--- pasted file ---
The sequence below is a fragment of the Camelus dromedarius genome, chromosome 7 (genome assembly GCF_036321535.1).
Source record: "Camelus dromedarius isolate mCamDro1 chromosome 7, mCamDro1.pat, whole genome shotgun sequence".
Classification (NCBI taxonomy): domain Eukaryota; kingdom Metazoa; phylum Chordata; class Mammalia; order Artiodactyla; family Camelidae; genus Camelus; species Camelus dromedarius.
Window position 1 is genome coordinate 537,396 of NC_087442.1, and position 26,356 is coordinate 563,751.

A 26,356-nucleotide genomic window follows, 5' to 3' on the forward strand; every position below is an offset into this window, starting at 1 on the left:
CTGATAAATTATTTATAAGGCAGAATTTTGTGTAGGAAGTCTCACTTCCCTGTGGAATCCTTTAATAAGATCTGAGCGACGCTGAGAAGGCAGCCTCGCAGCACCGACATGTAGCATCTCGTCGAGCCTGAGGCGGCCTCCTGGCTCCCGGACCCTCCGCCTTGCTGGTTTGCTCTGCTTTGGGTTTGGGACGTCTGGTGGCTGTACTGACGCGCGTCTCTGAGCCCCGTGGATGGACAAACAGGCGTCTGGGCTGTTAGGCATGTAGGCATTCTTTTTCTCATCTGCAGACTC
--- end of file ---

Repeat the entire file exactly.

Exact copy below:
The sequence below is a fragment of the Camelus dromedarius genome, chromosome 7 (genome assembly GCF_036321535.1).
Source record: "Camelus dromedarius isolate mCamDro1 chromosome 7, mCamDro1.pat, whole genome shotgun sequence".
Classification (NCBI taxonomy): domain Eukaryota; kingdom Metazoa; phylum Chordata; class Mammalia; order Artiodactyla; family Camelidae; genus Camelus; species Camelus dromedarius.
Window position 1 is genome coordinate 537,396 of NC_087442.1, and position 26,356 is coordinate 563,751.

A 26,356-nucleotide genomic window follows, 5' to 3' on the forward strand; every position below is an offset into this window, starting at 1 on the left:
CTGATAAATTATTTATAAGGCAGAATTTTGTGTAGGAAGTCTCACTTCCCTGTGGAATCCTTTAATAAGATCTGAGCGACGCTGAGAAGGCAGCCTCGCAGCACCGACATGTAGCATCTCGTCGAGCCTGAGGCGGCCTCCTGGCTCCCGGACCCTCCGCCTTGCTGGTTTGCTCTGCTTTGGGTTTGGGACGTCTGGTGGCTGTACTGACGCGCGTCTCTGAGCCCCGTGGATGGACAAACAGGCGTCTGGGCTGTTAGGCATGTAGGCATTCTTTTTCTCATCTGCAGACTC